Location: AL

Acting My Age

A tradition I’ve been trying to follow, for the last couple of years at least, is to do a ride on or about my birthday, with the number of miles matching or exceeding my age — a “ride your age” ride. With a birthday in late December, this can be a challenge.

This year, with a high of the mid-20s predicts for my b-day tomorrow, and a high in the mid-50’s today, it was an easy decision to roll a day early. With me being just past the half-century mark, and having not done a ride of that length since mid-August, I knew this one was going to be a challenge.

I left Iola just after 10am, with the temperatures in the low 40s. My route took me west across the Neosho River, then south through Petrolia, to Chanute, then back through Humboldt.

No really great photos resulted from the ride, but the following should give you a feel for what it was like:

Neosho River

Whenever I cross the Neosho River, I nearly always have to stop. Love the waterfall.

Sunshine Road

Heading south, the sunshine was warming the day up nicely, but I was going headlong into a 17 MPH south wind.

Grass, Farmland, Trees

Grassland, tilled land, and a treeline made for a nice tableau, with a tree in the foreground standing alone.

Farm Buildings

These farm buildings — a barn, a couple small silos, and what might have been a chicken house — have seen better days.

Hegwald Ridge

I stopped and visited the Hegwald Bridge. I like old bridges, but this one is scheduled for replacement soon. Sad.

Snow Road

Some gravel roads were still snow-covered.

Mud Road

Some gravel roads had recently been snow-covered, but were now a muddy mess.

53 Degrees!

Reaching Chanute, the temperature was 53 degrees. Balmy!

I stopped at a grocery to grab some food and drink, dropped in at the Nu Grille for a burger, and headed on over to Katy Park for an outdoor lunch in the sun.

After pushing against the stiff headwind for 25 miles or so, I was very glad to turn north. Suddenly, what had been a struggle turned into a very sweet ride. Northbound, the miles just flew by!

Monarch Cement Factory

Near Humboldt, I stopped for a shot of the Monarch Cement factory. What an amazingly complex network of equipment. And this is just a very small part of it.

Humboldt Sign

The “Welcome to Humboldt” sign pays homage to two famous sons — baseball hall of famer Walter “Big Train” Johnson, and Negro Leagues star George “Teacher” Sweatt.

Downtown Humboldt

Downtown Humboldt features a great old water tower in the city park. Also visible is the Veterans Memorial, with flags snapping in the wind.

Humboldt Dollar General Bike Rack

Whenever I stop in Humboldt I try to patronize the Dollar General store there. Frankly, it’s not my favorite store, but they’ve installed a nice Saris bike rack, so I try to reward them with my business.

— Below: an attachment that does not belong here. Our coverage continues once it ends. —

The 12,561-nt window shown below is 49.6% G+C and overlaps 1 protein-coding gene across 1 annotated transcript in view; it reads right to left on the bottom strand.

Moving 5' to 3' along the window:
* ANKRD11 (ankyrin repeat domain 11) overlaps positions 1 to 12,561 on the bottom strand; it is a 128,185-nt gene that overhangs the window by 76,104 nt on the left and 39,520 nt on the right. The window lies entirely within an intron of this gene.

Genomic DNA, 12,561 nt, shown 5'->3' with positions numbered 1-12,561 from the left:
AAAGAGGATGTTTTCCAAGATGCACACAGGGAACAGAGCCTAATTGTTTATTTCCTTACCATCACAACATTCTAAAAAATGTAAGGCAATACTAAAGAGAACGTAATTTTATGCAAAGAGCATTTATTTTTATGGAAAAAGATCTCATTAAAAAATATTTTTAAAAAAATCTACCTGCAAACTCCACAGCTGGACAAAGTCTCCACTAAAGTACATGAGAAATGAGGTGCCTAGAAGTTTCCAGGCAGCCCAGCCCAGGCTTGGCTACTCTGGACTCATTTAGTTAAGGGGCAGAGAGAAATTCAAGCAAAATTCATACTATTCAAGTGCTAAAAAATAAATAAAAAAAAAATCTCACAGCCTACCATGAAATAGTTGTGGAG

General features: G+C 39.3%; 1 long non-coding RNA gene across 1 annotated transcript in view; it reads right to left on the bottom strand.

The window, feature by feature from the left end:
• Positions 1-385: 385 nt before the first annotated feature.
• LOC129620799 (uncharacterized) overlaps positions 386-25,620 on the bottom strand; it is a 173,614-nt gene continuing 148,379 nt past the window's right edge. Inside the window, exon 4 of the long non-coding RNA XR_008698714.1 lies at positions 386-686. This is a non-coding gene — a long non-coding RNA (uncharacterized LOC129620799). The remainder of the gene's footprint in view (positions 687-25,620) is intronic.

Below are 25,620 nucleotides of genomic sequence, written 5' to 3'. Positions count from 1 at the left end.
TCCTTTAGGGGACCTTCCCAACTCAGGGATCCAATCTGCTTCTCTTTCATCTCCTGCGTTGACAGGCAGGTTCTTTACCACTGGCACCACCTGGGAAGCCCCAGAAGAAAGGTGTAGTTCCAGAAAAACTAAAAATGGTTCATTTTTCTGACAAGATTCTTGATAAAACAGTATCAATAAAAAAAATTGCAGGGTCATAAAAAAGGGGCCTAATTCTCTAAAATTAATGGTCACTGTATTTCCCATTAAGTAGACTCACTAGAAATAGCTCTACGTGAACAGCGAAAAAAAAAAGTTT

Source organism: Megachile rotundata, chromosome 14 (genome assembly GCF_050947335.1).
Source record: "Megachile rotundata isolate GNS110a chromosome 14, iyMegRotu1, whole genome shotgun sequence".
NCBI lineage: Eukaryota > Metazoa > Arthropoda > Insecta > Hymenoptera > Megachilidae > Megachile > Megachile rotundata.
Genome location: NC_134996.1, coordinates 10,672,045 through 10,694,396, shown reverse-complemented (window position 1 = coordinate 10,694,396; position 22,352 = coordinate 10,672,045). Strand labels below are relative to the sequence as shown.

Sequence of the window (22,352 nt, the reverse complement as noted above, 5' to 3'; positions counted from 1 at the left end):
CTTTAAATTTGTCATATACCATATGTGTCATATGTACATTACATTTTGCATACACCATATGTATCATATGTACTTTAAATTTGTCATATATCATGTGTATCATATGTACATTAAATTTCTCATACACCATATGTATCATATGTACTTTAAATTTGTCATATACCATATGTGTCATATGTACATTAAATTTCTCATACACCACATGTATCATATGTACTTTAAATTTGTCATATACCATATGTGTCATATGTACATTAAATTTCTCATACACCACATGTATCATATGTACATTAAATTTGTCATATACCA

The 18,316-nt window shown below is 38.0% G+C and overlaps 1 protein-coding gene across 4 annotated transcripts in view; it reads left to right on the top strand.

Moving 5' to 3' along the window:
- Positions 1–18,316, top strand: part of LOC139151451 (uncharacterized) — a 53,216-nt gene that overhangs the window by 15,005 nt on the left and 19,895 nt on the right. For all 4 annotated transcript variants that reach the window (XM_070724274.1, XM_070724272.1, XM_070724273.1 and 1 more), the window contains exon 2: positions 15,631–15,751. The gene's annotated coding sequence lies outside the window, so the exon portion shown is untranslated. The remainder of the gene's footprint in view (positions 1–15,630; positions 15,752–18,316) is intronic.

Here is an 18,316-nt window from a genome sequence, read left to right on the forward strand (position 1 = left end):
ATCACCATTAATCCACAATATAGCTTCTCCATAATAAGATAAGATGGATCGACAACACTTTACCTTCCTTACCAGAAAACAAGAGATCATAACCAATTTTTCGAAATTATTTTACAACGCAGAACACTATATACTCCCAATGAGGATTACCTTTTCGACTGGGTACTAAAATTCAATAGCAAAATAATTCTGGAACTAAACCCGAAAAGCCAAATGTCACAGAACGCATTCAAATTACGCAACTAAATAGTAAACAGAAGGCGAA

Heading back towards Iola, I decided not to risk rutting up the soggy surface of the Southwind Rail Trail, and instead rode old US-169, now a local two-lane blacktop.

I ended up with almost 53 miles, at an anemic 12.4 MPH average speed. By the end, I was tuckered out. Not sure how many years I can keep this up. Another decade, at least, I’m hoping. I expect I’ll need to be flexible with my timeline though. Some years, I may have to wait weeks, or even months for a day as nice as this one.

Here’s my route, at Strava, for those interested.

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About The Author

By Randy Rasa, editor/webmaster at Kansas Cyclist, the web's premier Kansas cycling information site, featuring authoritative guides to Kansas cycling clubs, bike shops, organized bike rides, touring, trails, and much more. [learn more]

5 Responses to “Acting My Age”

  1. Kenny Foust says:

    Love you collums and having you move to Iola is so interesting to me. Having grown up there and now going back and riding the area is really great for me. Probably been on every paved road within 20 miles and there are a lot of good lightly traveled raods. Rode the new section trail south to Humboldt recently and think it is great.

  2. Brian L. says:

    Fun post with great photos, as usual! Your ride-your-age tradition is great — I need to do that, too, but wish I had started it 20 years ago! ;-)

  3. Bob Lavelle says:

    Great read. Love all the photos, we all too often forget the beauty in the back roads less traveled. All of us need goals and the clock is always ticking. At 62 and a cancer patient for 20 years I always look at temperatures and wind speeds first then mileage. Luck is at least on my side with an early fall birthday.

  4. Emil Walcek says:

    You’ve a great knack for storytelling in pix and words. I noticed you used the cold weather handlebar cycling gloves that are probably a ‘must have’ in your area. I was turned on to reconfigured Tyvek Fedex envelopes to good effect on my mtn bike handlebars for cold north ga single track rides.
    But am curious about your fender-less rig. Freeze-thaw has got to reduce many non-paved roads to mush (as you described). Care to share your rationale?

  5. Randy Rasa says:

    Eric, those are Bar Mitts. They were definitely overkill for a 50-degree ride, but I was lazy to take them off, since they do work pretty well for keeping hands warm in colder weather. My first year using them.

    The route was probably 90% paved, but yes, I had a bit of a mess to clean up after the ride. I probably should have ridden my Long Haul Trucker, which is fully fendered. I have never set up the old 10-speed Puch with mudguards.